Courier: This typeface was chosen as 1) it is readily available on all computer platforms, 2) it refers to technology — the typewriter — that is obsolete, and YET the face is on all computer platforms.
Courier is a mono-spaced slab serif, was designed by Howard “Bud” Kettler (1919-1999), and released in 1956, initially created for IBM’s typewriters
As a mono-spaced font, in the 1990s Courier found renewed use in the electronic world in situations where columns of characters must be consistently aligned, for instance in coding. It has become an industry standard that all film screenplays must be written in 12-point Courier. You are reading this in 12 points, if looking on a computer screen. If looking on some smaller contraption, I can’t help you.
Color: While you are looking at this screen in RGB mode — the red / green / blue lights that make up screen color — the colors specified are CMYK — cyan, magenta, yellow, black — the colors used in 4-color offset printing. Like the use of Courier, this is a nod the traditions of graphic design.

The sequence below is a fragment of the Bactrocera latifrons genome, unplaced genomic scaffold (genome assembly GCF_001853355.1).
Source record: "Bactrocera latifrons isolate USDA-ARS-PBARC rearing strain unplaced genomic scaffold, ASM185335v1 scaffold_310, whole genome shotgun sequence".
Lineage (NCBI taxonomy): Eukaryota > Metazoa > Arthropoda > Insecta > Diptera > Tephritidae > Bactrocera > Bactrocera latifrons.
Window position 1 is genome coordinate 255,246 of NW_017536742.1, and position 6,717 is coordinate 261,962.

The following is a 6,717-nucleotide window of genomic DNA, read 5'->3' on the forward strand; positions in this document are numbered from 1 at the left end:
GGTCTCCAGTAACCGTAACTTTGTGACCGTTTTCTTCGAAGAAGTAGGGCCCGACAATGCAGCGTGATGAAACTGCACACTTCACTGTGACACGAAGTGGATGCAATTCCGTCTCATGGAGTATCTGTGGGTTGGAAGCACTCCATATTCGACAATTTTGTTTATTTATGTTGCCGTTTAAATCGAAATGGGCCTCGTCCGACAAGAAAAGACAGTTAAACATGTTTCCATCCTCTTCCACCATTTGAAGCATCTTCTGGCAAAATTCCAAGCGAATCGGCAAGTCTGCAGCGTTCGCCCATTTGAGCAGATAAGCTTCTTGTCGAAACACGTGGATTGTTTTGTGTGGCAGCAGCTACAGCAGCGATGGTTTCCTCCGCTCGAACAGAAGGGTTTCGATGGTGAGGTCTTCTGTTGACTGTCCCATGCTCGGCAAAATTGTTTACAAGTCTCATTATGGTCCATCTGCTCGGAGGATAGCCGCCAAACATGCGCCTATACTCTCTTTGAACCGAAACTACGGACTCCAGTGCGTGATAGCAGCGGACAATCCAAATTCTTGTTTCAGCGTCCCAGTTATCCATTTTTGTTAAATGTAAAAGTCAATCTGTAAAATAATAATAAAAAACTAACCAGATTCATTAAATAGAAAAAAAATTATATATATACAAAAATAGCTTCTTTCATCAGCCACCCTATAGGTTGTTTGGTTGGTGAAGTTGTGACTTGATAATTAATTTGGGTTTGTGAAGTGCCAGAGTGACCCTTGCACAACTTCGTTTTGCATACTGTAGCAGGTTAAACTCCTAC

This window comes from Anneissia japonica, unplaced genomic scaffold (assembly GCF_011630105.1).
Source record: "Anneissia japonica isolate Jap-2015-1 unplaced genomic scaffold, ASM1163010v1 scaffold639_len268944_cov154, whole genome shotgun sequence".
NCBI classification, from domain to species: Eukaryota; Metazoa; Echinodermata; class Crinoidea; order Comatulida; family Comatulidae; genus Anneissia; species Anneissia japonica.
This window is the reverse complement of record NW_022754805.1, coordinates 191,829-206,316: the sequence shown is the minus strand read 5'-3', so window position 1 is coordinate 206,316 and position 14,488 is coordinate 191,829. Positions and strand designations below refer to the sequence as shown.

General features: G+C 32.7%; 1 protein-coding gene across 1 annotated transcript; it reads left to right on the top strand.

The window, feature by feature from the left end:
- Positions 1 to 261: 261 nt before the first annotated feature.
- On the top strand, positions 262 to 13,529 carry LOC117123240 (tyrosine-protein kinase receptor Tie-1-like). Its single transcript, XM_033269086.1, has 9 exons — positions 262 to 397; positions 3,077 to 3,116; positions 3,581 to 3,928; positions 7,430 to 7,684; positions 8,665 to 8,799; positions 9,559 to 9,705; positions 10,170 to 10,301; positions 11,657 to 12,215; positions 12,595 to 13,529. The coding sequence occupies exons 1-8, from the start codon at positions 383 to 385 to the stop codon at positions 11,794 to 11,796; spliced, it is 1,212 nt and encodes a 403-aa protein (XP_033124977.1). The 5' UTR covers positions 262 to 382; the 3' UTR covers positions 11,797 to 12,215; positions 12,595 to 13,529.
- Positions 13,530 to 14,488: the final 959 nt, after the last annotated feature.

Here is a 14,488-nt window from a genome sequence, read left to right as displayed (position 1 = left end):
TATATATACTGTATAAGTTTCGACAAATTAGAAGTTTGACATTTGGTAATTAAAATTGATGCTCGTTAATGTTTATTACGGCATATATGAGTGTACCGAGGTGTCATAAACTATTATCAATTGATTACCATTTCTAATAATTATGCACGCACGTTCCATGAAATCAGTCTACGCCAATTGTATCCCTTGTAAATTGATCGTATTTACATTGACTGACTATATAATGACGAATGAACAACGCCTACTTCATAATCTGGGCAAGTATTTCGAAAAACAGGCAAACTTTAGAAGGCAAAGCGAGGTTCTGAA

CMYK was first used in 1906, by Eagle Printing Ink Company, but became standardized in 1956 by Pantone. Prior to the CMYK process, Chromoxylography was a color woodblock printing process, popular from the mid-19th to the early-20th century, and the Japanese developed several other techniques centuries earlier.
Layout: Can it get any simpler? Probably. Please note: there are no lines of text longer than 65 characters per line. Why? Because it’s been shown that the eye tires of longer lines. Do some publications have longer lines? Certainly, especially on the printed page, such as in a novel. But the act of reading on a screen and on a printed page are two entirely different matters. If you want your text read, make it easy for the reader.